Unfortunately, this bagged vacuum is quite expensive — one of the pricier models of the entire group. While Miele vacuums do have a solid reputation for longevity and durability, it still is a formidable chunk of change to spend on a vacuum that didn't take home the top score.
Read Full Review: Miele Compact C1 Turbo
Analysis and Test Results
To rate these products, we put them through a series of challenging tests designed to push them to their limits. We conducted over 20 different tests for each vacuum, equating to hours and hours vacuuming up pet hair, oatmeal, flour, cereal, and rice from different types of carpet and hard floors. These tests were divided among 5 weighted rating metrics: Carpet Cleaning, Ease of Use, Handling, Hard Surface Cleaning, and Pet Hair. Each product received a score from 0-100, with the following sections giving more details about how each product performed and why it scored what it did.
If you are looking for a top-of-the-line vacuum, then you should expect to spend at least $250. Both of our Editors' Choice award winners, the Shark Rotator and the Kenmore Elite, cost more than this, but offer unmatched performance, the former giving the best all-around performance that you can get and the latter doing the best job at cleaning carpets by far. If spending that much on a vacuum is too much for you, then you should consider either of our Best Buy Award winners, either the Shark Navigator Professional or the Bissell Zing. The Navigator only makes some minor concessions in overall performance, doing a less than desirable job at cleaning hard floors but excellent in every other aspect. This vacuum costs less than $200. If this is still too much, then the Zing is the clear choice, retailing for around $50, but its overall performance dropped significantly from the top products.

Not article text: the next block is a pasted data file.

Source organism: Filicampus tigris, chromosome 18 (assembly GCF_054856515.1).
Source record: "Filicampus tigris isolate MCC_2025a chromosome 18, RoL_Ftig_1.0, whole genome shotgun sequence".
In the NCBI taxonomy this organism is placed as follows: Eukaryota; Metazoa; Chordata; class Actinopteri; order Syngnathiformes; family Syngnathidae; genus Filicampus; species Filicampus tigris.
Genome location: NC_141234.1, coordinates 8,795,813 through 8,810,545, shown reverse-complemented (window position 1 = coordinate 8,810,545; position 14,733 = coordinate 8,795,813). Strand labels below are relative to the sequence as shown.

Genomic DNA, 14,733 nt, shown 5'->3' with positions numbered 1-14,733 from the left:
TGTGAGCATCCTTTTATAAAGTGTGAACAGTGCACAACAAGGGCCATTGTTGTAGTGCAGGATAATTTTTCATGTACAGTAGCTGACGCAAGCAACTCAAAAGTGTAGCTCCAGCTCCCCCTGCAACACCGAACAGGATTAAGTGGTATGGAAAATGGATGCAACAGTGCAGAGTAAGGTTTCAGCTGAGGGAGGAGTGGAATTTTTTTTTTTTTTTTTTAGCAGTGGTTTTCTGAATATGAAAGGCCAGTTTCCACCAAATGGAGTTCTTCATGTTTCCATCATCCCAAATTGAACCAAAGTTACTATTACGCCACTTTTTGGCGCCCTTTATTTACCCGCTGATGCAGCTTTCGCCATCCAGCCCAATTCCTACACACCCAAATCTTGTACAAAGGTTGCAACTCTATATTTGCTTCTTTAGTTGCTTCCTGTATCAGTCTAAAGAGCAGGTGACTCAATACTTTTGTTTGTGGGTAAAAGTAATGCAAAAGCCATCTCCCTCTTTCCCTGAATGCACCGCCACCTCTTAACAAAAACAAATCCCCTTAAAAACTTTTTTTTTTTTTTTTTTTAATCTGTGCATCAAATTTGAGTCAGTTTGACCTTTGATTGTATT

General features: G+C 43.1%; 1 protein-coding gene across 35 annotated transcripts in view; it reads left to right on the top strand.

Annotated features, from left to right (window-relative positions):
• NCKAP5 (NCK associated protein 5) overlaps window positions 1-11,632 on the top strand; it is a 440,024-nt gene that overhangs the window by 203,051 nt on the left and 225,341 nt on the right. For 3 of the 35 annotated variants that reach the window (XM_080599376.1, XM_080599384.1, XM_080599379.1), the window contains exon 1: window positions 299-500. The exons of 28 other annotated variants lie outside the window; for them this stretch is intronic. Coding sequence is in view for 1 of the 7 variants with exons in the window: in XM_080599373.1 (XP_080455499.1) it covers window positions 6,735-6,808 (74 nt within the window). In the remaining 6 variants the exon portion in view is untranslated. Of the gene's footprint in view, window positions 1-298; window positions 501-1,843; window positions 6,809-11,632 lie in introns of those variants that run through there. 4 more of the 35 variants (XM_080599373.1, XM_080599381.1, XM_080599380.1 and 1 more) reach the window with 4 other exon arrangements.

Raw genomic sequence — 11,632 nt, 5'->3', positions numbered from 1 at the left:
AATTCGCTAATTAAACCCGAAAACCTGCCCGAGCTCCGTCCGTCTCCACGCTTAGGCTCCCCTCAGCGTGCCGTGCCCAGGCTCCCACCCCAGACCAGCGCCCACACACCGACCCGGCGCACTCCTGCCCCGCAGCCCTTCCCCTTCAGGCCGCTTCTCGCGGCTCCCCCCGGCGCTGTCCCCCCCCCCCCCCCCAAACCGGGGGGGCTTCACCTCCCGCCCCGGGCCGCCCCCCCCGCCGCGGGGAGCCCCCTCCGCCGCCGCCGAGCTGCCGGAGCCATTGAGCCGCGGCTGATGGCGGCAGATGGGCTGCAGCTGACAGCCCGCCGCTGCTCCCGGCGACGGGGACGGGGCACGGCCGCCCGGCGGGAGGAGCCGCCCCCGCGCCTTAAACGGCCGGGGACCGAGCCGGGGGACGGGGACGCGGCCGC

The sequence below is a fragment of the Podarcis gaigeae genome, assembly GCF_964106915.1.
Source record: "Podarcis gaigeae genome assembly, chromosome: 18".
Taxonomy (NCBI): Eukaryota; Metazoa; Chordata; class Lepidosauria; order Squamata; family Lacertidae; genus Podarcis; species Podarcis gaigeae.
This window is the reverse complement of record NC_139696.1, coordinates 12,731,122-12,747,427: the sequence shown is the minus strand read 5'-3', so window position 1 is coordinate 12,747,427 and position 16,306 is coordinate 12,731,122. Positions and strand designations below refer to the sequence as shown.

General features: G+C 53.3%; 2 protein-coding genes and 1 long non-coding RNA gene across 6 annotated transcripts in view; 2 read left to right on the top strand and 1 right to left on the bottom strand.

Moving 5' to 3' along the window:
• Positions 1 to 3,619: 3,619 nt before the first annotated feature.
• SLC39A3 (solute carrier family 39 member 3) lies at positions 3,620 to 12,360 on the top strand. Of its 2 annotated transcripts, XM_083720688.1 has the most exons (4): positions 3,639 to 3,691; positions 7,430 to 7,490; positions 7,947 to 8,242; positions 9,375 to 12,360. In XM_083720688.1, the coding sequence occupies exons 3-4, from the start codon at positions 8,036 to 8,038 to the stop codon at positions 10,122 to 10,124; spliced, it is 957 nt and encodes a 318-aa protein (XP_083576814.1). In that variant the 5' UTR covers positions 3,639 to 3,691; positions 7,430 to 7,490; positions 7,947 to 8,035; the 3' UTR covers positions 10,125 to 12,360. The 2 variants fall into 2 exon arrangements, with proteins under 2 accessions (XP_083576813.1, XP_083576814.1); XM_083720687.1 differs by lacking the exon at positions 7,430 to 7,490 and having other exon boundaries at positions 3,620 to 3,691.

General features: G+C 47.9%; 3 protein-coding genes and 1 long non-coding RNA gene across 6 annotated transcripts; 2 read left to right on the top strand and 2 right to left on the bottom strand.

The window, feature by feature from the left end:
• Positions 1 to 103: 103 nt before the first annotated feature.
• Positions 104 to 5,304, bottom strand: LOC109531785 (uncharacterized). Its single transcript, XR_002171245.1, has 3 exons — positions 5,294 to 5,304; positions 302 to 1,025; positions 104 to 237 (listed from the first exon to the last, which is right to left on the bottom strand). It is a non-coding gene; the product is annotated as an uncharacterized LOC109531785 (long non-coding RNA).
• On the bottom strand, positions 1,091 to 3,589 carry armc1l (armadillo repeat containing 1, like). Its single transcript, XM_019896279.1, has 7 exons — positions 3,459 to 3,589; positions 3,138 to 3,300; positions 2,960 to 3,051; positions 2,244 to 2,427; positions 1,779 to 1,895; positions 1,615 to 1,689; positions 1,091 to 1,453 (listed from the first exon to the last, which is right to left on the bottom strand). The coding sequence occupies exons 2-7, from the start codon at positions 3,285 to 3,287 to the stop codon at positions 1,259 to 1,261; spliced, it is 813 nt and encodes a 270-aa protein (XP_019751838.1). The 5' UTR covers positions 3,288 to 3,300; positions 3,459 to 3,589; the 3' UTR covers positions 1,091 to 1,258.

By far the most common use for these products and the first thing that comes to mind when thinking about vacuums is cleaning carpets. Consequently, this metric accounted for the largest portion of the score, weighing in at 35% of the total score. We used oatmeal, cereal, rice, and flour as our sample types of debris, spreading each out on the low and medium-pile carpet and pressing it in with a floor roller, then running each vacuum over it. We compared the results, counting the number of passes to get the floor visually clean, as well as comparing the amount of debris picked up in a single pass to determine scores, shown by the following chart.
As shown, the Kenmore Elite Pet Friendly took home the top score, earning an 8 out of 10 for its exceptional performance. This model did an amazing job collecting rice, only requiring two passes to clean the everything up, on both low and medium-pile carpet.
The Kenmore continued its excellent performance when it came to cereal and oatmeal, leading the group. However, it did take a few more passes (6-8) to get the oatmeal out of the fluffy, medium-pile carpet satisfactorily. Unfortunately, the performance dropped when it came to flour — while it still maintained its top spot when cleaning the flour out of the medium-pile carpet, the Kenmore dropped to the middle of the pack on the low-pile carpet, outperformed by both Shark vacuums and the Hoover WindTunnel.
Following the Kenmore, a quartet of vacuums all tied for the runner-up position, with the Shark Rotator with DuoClean, the Navigator Lift-Away Professional, the Dyson Ball Animal 2, and the Miele Compact C1 all earning a 7 out of 10 for their superb carpet cleaning skills.
The Shark Rotator did an excellent job at collecting the rice — on par with the Kenmore — even getting the vast majority of the rice in a single pass on the medium-pile carpet.